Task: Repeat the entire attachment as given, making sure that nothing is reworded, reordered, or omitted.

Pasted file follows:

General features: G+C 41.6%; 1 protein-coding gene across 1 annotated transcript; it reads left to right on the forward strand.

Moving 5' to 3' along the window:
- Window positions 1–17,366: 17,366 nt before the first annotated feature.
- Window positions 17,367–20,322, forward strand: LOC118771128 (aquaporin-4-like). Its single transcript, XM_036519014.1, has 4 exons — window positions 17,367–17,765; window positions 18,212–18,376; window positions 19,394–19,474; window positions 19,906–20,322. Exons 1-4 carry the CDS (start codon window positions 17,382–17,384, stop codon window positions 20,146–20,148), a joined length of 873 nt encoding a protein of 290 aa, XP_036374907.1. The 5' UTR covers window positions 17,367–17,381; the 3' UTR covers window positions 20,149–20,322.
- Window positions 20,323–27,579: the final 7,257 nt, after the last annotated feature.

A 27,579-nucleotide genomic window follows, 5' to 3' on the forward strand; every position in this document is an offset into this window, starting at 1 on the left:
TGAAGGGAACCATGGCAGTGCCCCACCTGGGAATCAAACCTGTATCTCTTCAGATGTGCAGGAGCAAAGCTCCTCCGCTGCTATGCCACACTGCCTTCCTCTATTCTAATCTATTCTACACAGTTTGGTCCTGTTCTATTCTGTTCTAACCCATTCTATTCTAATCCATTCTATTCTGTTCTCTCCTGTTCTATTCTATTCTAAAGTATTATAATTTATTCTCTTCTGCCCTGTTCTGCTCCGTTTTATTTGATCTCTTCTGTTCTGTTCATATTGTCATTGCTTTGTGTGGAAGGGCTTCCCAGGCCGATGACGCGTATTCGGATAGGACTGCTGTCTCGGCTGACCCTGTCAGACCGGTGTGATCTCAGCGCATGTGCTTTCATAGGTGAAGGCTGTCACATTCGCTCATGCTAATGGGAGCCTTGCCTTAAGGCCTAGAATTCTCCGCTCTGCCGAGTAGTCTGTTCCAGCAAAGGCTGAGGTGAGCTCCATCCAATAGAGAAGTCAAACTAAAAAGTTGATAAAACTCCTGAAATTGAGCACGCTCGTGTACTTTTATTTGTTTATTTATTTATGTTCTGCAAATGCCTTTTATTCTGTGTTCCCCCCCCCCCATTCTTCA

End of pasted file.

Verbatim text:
General features: G+C 41.6%; 1 protein-coding gene across 1 annotated transcript; it reads left to right on the forward strand.

Moving 5' to 3' along the window:
- Window positions 1–17,366: 17,366 nt before the first annotated feature.
- Window positions 17,367–20,322, forward strand: LOC118771128 (aquaporin-4-like). Its single transcript, XM_036519014.1, has 4 exons — window positions 17,367–17,765; window positions 18,212–18,376; window positions 19,394–19,474; window positions 19,906–20,322. Exons 1-4 carry the CDS (start codon window positions 17,382–17,384, stop codon window positions 20,146–20,148), a joined length of 873 nt encoding a protein of 290 aa, XP_036374907.1. The 5' UTR covers window positions 17,367–17,381; the 3' UTR covers window positions 20,149–20,322.
- Window positions 20,323–27,579: the final 7,257 nt, after the last annotated feature.

A 27,579-nucleotide genomic window follows, 5' to 3' on the forward strand; every position in this document is an offset into this window, starting at 1 on the left:
TGAAGGGAACCATGGCAGTGCCCCACCTGGGAATCAAACCTGTATCTCTTCAGATGTGCAGGAGCAAAGCTCCTCCGCTGCTATGCCACACTGCCTTCCTCTATTCTAATCTATTCTACACAGTTTGGTCCTGTTCTATTCTGTTCTAACCCATTCTATTCTAATCCATTCTATTCTGTTCTCTCCTGTTCTATTCTATTCTAAAGTATTATAATTTATTCTCTTCTGCCCTGTTCTGCTCCGTTTTATTTGATCTCTTCTGTTCTGTTCATATTGTCATTGCTTTGTGTGGAAGGGCTTCCCAGGCCGATGACGCGTATTCGGATAGGACTGCTGTCTCGGCTGACCCTGTCAGACCGGTGTGATCTCAGCGCATGTGCTTTCATAGGTGAAGGCTGTCACATTCGCTCATGCTAATGGGAGCCTTGCCTTAAGGCCTAGAATTCTCCGCTCTGCCGAGTAGTCTGTTCCAGCAAAGGCTGAGGTGAGCTCCATCCAATAGAGAAGTCAAACTAAAAAGTTGATAAAACTCCTGAAATTGAGCACGCTCGTGTACTTTTATTTGTTTATTTATTTATGTTCTGCAAATGCCTTTTATTCTGTGTTCCCCCCCCCCCATTCTTCA